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Yutyrannus, a giant tyrannosaur with feathers

Not Exactly Rocket Science
By Ed Yong
Apr 4, 2012 10:00 PMNov 20, 2019 12:52 AM


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Yutyrannus, by Brian Choo

Meet the largest feathered animal in history – an early version of Tyrannosaurus rex, clad in long, fuzzy filaments. This newly discovered beast has been named Yutyrannus huali, a mix of Mandarin and Latin that means “beautiful feathered tyrant”. And its existence re-opens a debate about whether the iconic T.rex might have been covered in feathers. “This is a tremendously important fossil. Paleontologists have been waiting for a gigantic feathered theropod to turn up for some time,” says Lindsay Zanno

from the Field Museum. Larry Witmer

from Ohio University, agrees. “The big thing is the one-two punch of being huge AND feathered,” he says. Yutyrannus was discovered Chinese palaeontologist Xing Xu

, who is no stranger to feathered dinosaurs

. Xu is somewhat of a rock star among dinosaur-hunters. Despite having no initial interest in palaeontology, he has discovered more than 30 species

. These include the four-winged Microraptor

, and little tyrants Dilong

and Guanlong - early tyrannosaurs covered in simple fuzz. Like most other feathered dinosaurs, these animals were small. Dilong was the size of a large dog, and Microraptor the size of a chicken. Yutyrannus breaks that rule. It weighed in at 1,400 kilograms (3,100 pounds), and was at least 7 or 8 metres in length. That’s 40 times bigger than Beipiaosaurus

, the previous record-holder for largest feathered dinosaur (and another Xu discovery). Xu found three skeletons of the new creature in China’s Liaoning Province. Judging by the size and the state of their bones, one of them was an adult, and the others were a decade or so younger. Except for one missing tail, they are almost complete, and in very good condition. That alone is cause for celebration. Dinosaur-hunters are often forced to describe new species based on tantalising fragments from a single skeleton; three complete ones is a jackpot. All three specimens had long 15-centimetre feathers. Each is unevenly covered, but between the three skeletons, it’s likely that Yutyrannus was feathered from head to toe. These aren’t the flattened vanes that help most modern birds to fly. At this stage of their evolution

, feathers were simply long filaments, better suited for insulation or displaying to peers, and similar to the plumes of today’s flightless emus and cassowaries.

When the tyrannosaurs first appeared on the scene in the middle of the Jurassic period, they were small animals, just over a metre in length and covered in dino-fuzz. “The evidence has been mounting that the big tyrant dinosaurs were descendants of fuzzy dinosaurs, and quite possibly fuzzy themselves,” says Tom Holtz Jr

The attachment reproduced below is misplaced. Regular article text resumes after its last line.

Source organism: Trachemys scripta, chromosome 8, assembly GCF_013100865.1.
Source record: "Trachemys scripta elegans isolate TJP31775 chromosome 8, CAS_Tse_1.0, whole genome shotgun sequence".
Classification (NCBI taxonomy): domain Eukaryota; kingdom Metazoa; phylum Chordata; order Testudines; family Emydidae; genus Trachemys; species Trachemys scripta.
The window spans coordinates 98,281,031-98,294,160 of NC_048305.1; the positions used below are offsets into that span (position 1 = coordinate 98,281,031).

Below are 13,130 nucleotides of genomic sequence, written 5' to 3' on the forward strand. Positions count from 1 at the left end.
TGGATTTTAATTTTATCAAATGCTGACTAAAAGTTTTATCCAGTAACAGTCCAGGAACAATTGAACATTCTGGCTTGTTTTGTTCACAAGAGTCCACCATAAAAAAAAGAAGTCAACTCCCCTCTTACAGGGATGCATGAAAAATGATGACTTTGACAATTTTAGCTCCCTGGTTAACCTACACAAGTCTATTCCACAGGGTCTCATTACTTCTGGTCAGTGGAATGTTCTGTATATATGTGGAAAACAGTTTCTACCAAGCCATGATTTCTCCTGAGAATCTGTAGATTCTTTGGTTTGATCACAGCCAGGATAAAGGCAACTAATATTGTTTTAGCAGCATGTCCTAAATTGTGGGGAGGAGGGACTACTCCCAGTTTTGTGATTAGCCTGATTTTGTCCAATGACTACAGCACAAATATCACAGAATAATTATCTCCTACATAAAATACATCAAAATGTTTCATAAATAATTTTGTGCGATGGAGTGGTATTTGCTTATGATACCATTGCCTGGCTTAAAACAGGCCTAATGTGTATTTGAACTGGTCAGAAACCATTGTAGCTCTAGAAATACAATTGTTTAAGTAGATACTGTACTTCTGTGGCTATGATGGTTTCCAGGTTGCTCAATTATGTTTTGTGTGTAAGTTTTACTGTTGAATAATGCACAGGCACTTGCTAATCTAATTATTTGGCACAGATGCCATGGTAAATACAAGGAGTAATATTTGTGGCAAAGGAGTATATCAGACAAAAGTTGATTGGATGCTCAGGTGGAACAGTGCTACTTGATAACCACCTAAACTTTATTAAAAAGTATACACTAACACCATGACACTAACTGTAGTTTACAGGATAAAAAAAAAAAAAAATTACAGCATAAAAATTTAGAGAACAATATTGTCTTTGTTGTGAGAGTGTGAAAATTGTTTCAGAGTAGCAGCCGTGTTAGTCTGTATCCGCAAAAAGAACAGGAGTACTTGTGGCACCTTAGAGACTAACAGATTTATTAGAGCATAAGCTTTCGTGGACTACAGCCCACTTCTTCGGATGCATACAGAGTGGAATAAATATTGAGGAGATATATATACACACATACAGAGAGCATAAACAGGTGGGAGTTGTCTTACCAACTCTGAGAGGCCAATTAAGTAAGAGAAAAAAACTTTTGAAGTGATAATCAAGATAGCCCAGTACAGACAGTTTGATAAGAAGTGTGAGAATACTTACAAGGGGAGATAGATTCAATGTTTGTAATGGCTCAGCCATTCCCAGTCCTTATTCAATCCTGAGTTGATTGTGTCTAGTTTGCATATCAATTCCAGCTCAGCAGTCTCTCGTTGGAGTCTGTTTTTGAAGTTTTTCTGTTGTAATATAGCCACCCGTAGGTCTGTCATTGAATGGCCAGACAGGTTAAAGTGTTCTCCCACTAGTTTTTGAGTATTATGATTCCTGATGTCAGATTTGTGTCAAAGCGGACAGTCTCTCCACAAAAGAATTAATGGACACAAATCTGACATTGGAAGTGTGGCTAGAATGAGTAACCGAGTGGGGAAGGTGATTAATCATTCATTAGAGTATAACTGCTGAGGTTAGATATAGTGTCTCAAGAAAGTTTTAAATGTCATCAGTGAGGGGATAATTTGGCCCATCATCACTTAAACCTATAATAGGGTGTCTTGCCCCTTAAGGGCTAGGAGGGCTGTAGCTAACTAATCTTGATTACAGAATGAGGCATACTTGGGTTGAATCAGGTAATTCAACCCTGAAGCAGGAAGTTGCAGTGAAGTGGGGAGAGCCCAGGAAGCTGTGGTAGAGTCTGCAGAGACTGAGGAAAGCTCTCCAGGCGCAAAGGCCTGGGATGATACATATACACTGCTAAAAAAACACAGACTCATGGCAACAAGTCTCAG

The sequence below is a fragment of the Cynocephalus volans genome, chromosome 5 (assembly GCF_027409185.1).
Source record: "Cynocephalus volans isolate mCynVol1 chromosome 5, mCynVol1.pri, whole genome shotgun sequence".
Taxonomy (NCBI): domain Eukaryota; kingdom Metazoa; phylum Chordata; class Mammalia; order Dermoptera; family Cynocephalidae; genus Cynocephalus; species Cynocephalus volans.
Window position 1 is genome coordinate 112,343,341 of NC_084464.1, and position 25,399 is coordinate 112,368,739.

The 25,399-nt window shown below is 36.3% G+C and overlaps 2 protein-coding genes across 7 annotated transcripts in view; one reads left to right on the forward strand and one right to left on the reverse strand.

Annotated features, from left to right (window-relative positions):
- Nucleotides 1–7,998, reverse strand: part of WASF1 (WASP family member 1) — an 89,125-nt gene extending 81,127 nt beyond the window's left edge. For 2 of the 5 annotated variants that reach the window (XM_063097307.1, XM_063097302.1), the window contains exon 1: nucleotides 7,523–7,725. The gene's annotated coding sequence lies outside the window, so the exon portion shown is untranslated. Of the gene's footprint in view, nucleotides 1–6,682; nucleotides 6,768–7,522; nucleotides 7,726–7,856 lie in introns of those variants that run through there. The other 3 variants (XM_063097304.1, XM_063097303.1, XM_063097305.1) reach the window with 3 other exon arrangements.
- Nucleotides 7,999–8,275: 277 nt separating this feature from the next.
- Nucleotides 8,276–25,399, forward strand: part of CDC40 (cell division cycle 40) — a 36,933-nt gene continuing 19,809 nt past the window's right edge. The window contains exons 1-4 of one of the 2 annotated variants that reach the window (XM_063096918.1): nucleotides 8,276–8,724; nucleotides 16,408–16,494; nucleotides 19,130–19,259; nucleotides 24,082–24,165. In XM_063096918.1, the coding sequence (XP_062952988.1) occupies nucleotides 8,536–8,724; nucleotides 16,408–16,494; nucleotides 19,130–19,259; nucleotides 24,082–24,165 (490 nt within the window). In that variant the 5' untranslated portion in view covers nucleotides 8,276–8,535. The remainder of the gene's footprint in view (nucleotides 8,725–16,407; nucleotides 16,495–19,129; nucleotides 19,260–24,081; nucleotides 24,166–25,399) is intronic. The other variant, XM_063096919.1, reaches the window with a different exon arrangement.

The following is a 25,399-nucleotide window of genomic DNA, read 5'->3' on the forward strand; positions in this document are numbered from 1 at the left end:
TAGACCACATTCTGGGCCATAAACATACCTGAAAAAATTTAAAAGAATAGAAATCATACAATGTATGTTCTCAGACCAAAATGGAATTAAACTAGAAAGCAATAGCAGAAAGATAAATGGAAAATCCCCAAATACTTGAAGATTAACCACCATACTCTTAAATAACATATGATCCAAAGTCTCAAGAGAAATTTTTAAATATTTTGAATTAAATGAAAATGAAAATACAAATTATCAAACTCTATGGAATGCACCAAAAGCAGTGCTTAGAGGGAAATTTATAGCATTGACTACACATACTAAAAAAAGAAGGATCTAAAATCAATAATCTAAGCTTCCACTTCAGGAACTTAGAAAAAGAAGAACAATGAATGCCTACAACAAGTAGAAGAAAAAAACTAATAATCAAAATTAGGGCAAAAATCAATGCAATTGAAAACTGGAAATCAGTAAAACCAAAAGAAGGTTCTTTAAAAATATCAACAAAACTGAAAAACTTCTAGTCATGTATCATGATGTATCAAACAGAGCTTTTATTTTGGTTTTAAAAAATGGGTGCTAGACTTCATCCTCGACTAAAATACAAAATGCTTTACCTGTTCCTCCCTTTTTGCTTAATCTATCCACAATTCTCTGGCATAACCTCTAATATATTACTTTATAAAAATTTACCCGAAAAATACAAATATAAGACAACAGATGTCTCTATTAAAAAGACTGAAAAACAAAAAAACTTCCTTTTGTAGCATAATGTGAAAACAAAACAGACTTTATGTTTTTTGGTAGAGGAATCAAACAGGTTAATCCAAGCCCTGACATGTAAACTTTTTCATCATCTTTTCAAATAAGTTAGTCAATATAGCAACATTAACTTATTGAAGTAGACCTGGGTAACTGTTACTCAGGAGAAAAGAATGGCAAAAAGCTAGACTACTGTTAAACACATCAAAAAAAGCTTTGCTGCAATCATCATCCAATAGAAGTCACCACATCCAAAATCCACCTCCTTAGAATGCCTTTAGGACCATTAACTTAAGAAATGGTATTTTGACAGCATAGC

from the University of Maryland. The tyrants we know and love only appeared at the very end of the Cretaceous. By that time, they had developed many special traits including teeth like “knife-edged bananas

”, huge hips, running feet, tiny forearms

, and massive bone-crushing skulls. And they had lost their feathers, or so we thought. “The assumption has been that T. rex and its gigantic kin were scaly, not feathery, and there is some (rather sketchy) fossil evidence that this might be true,” says Witmer. The idea also made sense because large mammals, like elephants and rhinos, are virtually hairless. Their huge bodies lose heat very slowly, and they don’t need the insulation that their smaller cousins do. If super-sized mammals lost their fur, it stands to reason that super-sized tyrannosaurs lost their feathers. Yutyrannus shows that this isn’t necessarily true. Xu speculates that Yutyrannus’s feathers might have been a winter coat. While most giant tyrannosaurs enjoyed warm climates during the late Cretaceous, Yutyrannus lived at a time when the average yearly temperature was a nippy 10 degrees Celsius. Maybe it was the tyrannosaur equivalent of woolly mammoths and woolly rhinos, whose shaggy coats protected them during the Ice Age. “The idea of woolly tyrannosaurs stalking colder climates in the Cretaceous is kinda mind-blowing,” says Witmer. So could T.rex also have been covered in feathers? Paul Sereno from the University of Chicago thinks so. “In my lab, I have a T. rex fossil that shows the beast did not have scales,” he says. “But it’s only in China that we have the opportunity to see evidence of what replaced scales – feathers! The report is a red flag to Hollywood and some scientists who get wobbly legs thinking something as ferocious as T. rex might have been packaged with a soft downy overcoat. You’ll now be able to date any Hollywood film that does not give these brutes their feathery due!” Admittedly, there’s no direct evidence for a feathery T.rex yet. “[Yutyrannus] doesn't put the nail in the coffin on the debate over the body covering of T.rex, but it definitely weakens the argument that the tyrant-king couldn't have had feathers,” says Zanno. The problem is that none of the large tyrants was found in the right conditions. “Most T. rex skeletons were found buried in sandstone or siltstone. Both sand and silt are too coarse to record the presence of feathers even when they are there,” says Holtz. “But Yutyrannus was found in extremely fine sediments derived from volcanic ash and deposited in very still water: the perfect condition for preserving feathers.” Perhaps somewhere, there’s a fuzzy T.rex that died in just the right conditions and is waiting to be found Reference: Xu, Wang, Zhang, Ma, Zing, Sullivan, Hu, Cheng & Wang. 2012. A gigantic feathered dinosaur from the Lower Cretaceous of China. Nature http://dx.doi.org/10.1038/nature10906

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